I really do not understand why Education Secretary Armin Luistro had to give in to demands of a group of people who wanted the words “maka-Diyos” (pro-God) and “God-loving” removed from the Department of Education’s (DepEd) mission and vision statements.
The group, calling itself Free Thinkers,” claimed that not everyone in this country believes in God or is a member of a religion or sect, thus these words should be stricken out from the statements of a government institution.
While it may be true that there are some who do not believe in God, simply because they were not introduced or taught by anyone about the Almighty, or accept the existence of a Supreme Being, majority of Filipinos worship, or at least, believe in God, who, by the way, is also called Allah, Yahweh, Jehovah, Brahma, Krishna, El Shaddai, Panginoon, etc., depending on one’s faith.
The Free Thinkers, as citizens of this country, have the right to voice out their ideas or opinions without having to contradict the thoughts or beliefs of most Filipinos, particularly on the issue of God.
In raising their demands, they cited a provision in the Constitution about the separation of the church and state, asserting that belief in God “should not find its way [to]nor [show]bias [for]the vision and core values of government offices.”
I also do not understand why our Free Thinkers brothers and sisters assumed that putting the word “God” in DepEd’s vision and mission statements will mean an introduction to the study of God in our basic education curriculum.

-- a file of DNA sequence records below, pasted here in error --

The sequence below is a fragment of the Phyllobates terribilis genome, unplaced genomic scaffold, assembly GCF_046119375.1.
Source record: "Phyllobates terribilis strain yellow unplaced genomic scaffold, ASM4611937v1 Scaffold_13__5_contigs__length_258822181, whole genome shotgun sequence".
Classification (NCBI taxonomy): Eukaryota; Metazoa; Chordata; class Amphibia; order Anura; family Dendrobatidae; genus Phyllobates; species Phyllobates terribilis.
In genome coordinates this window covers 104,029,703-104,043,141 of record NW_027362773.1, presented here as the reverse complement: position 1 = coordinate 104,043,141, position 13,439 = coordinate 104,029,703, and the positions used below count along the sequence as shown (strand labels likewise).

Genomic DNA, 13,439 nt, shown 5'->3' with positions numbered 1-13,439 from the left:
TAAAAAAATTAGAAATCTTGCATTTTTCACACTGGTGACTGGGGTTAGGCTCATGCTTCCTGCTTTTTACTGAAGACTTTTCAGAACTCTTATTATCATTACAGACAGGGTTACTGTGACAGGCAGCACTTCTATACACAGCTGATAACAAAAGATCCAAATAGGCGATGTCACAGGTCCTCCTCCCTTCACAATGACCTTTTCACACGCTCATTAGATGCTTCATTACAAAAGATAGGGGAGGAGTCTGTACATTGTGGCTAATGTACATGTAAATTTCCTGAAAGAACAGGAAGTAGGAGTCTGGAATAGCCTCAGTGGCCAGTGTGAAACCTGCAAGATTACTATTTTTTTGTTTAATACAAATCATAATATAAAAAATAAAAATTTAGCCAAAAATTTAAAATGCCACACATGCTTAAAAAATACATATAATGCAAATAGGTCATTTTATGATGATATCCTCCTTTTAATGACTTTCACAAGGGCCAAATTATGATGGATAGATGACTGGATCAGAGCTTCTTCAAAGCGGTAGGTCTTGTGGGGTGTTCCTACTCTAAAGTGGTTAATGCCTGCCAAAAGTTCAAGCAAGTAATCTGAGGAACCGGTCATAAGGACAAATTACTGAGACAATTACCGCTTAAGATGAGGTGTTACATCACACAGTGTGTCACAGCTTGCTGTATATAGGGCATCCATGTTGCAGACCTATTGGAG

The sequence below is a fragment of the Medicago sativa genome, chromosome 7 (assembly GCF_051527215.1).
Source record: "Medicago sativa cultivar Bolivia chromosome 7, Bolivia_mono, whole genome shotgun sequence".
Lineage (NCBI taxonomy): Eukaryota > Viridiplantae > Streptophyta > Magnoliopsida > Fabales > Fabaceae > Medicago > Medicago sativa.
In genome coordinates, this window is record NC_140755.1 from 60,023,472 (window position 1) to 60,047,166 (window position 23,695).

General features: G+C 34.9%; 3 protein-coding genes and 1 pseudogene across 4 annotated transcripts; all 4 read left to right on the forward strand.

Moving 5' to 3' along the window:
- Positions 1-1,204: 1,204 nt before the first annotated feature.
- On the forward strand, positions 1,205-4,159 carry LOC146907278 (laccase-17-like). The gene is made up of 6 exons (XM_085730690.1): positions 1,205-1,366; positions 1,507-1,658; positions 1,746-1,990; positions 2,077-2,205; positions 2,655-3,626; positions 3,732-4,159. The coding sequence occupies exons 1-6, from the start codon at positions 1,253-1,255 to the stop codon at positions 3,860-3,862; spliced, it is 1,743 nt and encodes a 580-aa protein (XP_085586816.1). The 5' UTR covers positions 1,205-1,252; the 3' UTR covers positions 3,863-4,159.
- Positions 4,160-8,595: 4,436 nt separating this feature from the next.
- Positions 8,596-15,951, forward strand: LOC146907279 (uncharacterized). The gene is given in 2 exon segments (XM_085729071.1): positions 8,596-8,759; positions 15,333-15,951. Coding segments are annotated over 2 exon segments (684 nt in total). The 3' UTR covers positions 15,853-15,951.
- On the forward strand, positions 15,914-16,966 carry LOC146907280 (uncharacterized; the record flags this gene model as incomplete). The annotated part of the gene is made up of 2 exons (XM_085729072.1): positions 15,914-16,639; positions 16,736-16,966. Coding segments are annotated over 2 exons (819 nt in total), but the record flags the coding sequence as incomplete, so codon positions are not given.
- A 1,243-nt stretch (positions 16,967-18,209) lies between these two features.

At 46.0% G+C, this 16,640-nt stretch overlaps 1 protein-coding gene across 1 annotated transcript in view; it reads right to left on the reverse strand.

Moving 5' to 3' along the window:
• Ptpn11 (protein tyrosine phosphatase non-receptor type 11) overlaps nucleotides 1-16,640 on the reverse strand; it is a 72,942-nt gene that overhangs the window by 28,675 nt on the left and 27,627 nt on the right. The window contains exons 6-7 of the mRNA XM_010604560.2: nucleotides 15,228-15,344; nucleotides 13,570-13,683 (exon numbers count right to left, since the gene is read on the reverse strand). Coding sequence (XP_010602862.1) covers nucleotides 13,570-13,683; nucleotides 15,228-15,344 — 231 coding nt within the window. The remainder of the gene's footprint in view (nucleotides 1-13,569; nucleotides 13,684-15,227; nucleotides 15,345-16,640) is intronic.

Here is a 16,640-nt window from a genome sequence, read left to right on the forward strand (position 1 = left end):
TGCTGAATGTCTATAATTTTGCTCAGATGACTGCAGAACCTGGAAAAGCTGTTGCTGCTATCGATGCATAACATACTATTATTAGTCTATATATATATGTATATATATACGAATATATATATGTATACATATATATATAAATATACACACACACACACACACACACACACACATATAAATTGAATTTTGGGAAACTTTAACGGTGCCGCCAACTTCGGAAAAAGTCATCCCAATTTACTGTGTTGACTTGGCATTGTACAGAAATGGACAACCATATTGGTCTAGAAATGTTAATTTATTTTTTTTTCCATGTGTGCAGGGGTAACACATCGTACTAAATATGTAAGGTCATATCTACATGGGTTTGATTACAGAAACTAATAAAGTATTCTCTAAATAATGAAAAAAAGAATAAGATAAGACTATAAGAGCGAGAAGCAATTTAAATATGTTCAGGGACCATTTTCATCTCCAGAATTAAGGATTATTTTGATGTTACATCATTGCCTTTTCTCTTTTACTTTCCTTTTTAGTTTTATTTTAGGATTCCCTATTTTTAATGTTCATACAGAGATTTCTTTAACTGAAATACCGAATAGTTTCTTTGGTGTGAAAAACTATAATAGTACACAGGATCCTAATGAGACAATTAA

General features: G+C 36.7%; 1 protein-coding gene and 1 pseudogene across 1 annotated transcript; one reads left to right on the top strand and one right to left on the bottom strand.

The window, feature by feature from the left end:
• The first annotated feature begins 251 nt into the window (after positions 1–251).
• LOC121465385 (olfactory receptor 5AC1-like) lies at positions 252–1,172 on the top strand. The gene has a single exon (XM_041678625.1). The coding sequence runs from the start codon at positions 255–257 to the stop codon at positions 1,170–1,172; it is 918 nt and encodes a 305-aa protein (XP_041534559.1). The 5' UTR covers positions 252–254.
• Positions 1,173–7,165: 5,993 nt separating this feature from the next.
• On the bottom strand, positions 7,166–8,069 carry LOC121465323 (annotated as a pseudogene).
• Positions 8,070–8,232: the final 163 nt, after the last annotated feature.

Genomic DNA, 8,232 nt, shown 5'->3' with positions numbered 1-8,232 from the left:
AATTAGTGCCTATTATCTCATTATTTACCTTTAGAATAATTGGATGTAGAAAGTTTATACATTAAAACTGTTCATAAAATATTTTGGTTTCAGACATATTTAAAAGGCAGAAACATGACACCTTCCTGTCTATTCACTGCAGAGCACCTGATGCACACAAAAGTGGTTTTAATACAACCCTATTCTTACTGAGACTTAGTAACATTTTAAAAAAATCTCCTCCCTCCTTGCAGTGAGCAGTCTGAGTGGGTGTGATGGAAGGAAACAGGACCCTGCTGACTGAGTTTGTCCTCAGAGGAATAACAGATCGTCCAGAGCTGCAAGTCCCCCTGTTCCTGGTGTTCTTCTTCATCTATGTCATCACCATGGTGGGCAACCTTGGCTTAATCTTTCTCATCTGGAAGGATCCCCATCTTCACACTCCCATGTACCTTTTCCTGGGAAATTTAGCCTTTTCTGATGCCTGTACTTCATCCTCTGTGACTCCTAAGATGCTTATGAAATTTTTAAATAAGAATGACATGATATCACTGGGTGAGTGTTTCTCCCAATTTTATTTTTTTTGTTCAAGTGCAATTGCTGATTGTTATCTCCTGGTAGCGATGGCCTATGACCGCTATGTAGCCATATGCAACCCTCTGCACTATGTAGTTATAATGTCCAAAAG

But is it wrong to teach children that there exists a Supreme Being or an Almighty One? Certainly it is not a grievous offense to mention God’s name orally in our society today? Besides, our public schools do not have a curriculum on religion or subject about God. So, non-believers, atheists, agnostics, etc. of this country should not be afraid of what their children might learn about God.
What’s the big deal when a teacher says he or she believes in God? Will that statement poison the child’s mind and have a negative impact on his or her future?
If the Free Thinkers do not want the word “God” in any government documents or statements, then they should now push Congress to rewrite the preamble of our 1987 Constitution, which clearly states, “We, the sovereign Filipino people, imploring the aid of the Almighty God, in order to build a just and humane society….”
Why don’t the Free Thinkers concern themselves with calling on the government to address instead hunger, unemployment, low wages, corruption and unsolved crimes in our country?
Not only do Catholic priests and nuns but also preachers of different Christian and Muslim faiths disagree with Luistro in giving in to the ideas of this group.
Luistro, an ordained Catholic brother, should have defended his belief and that of millions of Catholics, Christians, Muslims, Protestants, etc. in the Philippines.
I am sure he studied that God existed long before these Free Thinkers were born or created by God but the Education secretary failed to apply what he had learned in the seminary or Catholic formation house.
I am neither a priest nor a preacher, or even a holy man but I believe in God and I am ready to defend Him anytime, anywhere.